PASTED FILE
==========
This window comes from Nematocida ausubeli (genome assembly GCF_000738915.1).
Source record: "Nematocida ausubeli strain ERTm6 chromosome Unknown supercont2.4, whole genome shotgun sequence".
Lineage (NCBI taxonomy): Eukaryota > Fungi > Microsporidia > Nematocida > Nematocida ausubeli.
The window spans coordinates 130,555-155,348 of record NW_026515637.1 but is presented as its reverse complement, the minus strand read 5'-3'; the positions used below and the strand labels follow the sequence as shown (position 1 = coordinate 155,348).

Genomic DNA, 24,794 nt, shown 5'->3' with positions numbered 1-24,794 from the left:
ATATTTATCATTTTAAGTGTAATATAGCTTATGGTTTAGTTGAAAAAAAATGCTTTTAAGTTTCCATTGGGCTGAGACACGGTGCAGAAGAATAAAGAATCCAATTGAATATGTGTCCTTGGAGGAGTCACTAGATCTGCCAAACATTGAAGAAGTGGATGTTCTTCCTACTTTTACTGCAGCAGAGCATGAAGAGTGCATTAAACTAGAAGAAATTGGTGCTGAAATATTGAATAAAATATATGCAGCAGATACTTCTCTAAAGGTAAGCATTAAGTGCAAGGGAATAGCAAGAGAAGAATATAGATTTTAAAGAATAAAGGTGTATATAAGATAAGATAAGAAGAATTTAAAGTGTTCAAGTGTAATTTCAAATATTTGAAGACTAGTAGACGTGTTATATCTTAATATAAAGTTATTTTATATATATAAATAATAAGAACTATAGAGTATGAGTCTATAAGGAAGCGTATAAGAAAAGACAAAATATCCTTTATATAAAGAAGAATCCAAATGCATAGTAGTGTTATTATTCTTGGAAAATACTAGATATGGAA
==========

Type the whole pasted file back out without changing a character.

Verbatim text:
This window comes from Nematocida ausubeli (genome assembly GCF_000738915.1).
Source record: "Nematocida ausubeli strain ERTm6 chromosome Unknown supercont2.4, whole genome shotgun sequence".
Lineage (NCBI taxonomy): Eukaryota > Fungi > Microsporidia > Nematocida > Nematocida ausubeli.
The window spans coordinates 130,555-155,348 of record NW_026515637.1 but is presented as its reverse complement, the minus strand read 5'-3'; the positions used below and the strand labels follow the sequence as shown (position 1 = coordinate 155,348).

Genomic DNA, 24,794 nt, shown 5'->3' with positions numbered 1-24,794 from the left:
ATATTTATCATTTTAAGTGTAATATAGCTTATGGTTTAGTTGAAAAAAAATGCTTTTAAGTTTCCATTGGGCTGAGACACGGTGCAGAAGAATAAAGAATCCAATTGAATATGTGTCCTTGGAGGAGTCACTAGATCTGCCAAACATTGAAGAAGTGGATGTTCTTCCTACTTTTACTGCAGCAGAGCATGAAGAGTGCATTAAACTAGAAGAAATTGGTGCTGAAATATTGAATAAAATATATGCAGCAGATACTTCTCTAAAGGTAAGCATTAAGTGCAAGGGAATAGCAAGAGAAGAATATAGATTTTAAAGAATAAAGGTGTATATAAGATAAGATAAGAAGAATTTAAAGTGTTCAAGTGTAATTTCAAATATTTGAAGACTAGTAGACGTGTTATATCTTAATATAAAGTTATTTTATATATATAAATAATAAGAACTATAGAGTATGAGTCTATAAGGAAGCGTATAAGAAAAGACAAAATATCCTTTATATAAAGAAGAATCCAAATGCATAGTAGTGTTATTATTCTTGGAAAATACTAGATATGGAA